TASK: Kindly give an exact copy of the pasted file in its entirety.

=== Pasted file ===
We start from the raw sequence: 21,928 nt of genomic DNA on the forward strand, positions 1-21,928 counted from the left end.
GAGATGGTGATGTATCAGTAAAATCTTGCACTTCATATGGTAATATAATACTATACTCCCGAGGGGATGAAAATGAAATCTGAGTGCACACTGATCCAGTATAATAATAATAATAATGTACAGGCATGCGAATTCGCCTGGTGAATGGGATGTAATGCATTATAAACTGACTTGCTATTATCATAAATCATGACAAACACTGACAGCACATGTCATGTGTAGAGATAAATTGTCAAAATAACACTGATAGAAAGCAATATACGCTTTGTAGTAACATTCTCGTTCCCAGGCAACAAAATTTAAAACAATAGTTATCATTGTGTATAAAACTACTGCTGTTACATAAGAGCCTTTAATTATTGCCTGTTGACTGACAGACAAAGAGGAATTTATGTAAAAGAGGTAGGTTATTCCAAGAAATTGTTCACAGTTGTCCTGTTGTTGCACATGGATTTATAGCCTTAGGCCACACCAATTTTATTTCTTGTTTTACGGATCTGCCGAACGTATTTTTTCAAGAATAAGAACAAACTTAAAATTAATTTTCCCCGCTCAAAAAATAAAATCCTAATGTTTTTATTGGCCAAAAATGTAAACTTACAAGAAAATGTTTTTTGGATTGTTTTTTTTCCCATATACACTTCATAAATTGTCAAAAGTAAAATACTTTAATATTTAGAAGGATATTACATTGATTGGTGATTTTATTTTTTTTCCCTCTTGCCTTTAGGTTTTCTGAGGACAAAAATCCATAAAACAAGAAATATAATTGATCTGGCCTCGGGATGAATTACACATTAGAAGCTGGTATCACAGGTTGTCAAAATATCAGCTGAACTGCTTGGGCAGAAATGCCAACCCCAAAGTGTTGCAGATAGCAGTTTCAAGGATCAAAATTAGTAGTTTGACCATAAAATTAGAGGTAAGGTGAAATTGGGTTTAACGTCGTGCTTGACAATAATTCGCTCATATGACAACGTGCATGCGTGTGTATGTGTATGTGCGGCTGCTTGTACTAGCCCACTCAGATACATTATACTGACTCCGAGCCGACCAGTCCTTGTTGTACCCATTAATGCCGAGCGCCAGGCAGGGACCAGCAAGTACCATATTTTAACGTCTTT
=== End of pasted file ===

We start from the raw sequence: 21,928 nt of genomic DNA on the forward strand, positions 1-21,928 counted from the left end.
GAGATGGTGATGTATCAGTAAAATCTTGCACTTCATATGGTAATATAATACTATACTCCCGAGGGGATGAAAATGAAATCTGAGTGCACACTGATCCAGTATAATAATAATAATAATGTACAGGCATGCGAATTCGCCTGGTGAATGGGATGTAATGCATTATAAACTGACTTGCTATTATCATAAATCATGACAAACACTGACAGCACATGTCATGTGTAGAGATAAATTGTCAAAATAACACTGATAGAAAGCAATATACGCTTTGTAGTAACATTCTCGTTCCCAGGCAACAAAATTTAAAACAATAGTTATCATTGTGTATAAAACTACTGCTGTTACATAAGAGCCTTTAATTATTGCCTGTTGACTGACAGACAAAGAGGAATTTATGTAAAAGAGGTAGGTTATTCCAAGAAATTGTTCACAGTTGTCCTGTTGTTGCACATGGATTTATAGCCTTAGGCCACACCAATTTTATTTCTTGTTTTACGGATCTGCCGAACGTATTTTTTCAAGAATAAGAACAAACTTAAAATTAATTTTCCCCGCTCAAAAAATAAAATCCTAATGTTTTTATTGGCCAAAAATGTAAACTTACAAGAAAATGTTTTTTGGATTGTTTTTTTTCCCATATACACTTCATAAATTGTCAAAAGTAAAATACTTTAATATTTAGAAGGATATTACATTGATTGGTGATTTTATTTTTTTTCCCTCTTGCCTTTAGGTTTTCTGAGGACAAAAATCCATAAAACAAGAAATATAATTGATCTGGCCTCGGGATGAATTACACATTAGAAGCTGGTATCACAGGTTGTCAAAATATCAGCTGAACTGCTTGGGCAGAAATGCCAACCCCAAAGTGTTGCAGATAGCAGTTTCAAGGATCAAAATTAGTAGTTTGACCATAAAATTAGAGGTAAGGTGAAATTGGGTTTAACGTCGTGCTTGACAATAATTCGCTCATATGACAACGTGCATGCGTGTGTATGTGTATGTGCGGCTGCTTGTACTAGCCCACTCAGATACATTATACTGACTCCGAGCCGACCAGTCCTTGTTGTACCCATTAATGCCGAGCGCCAGGCAGGGACCAGCAAGTACCATATTTTAACGTCTTT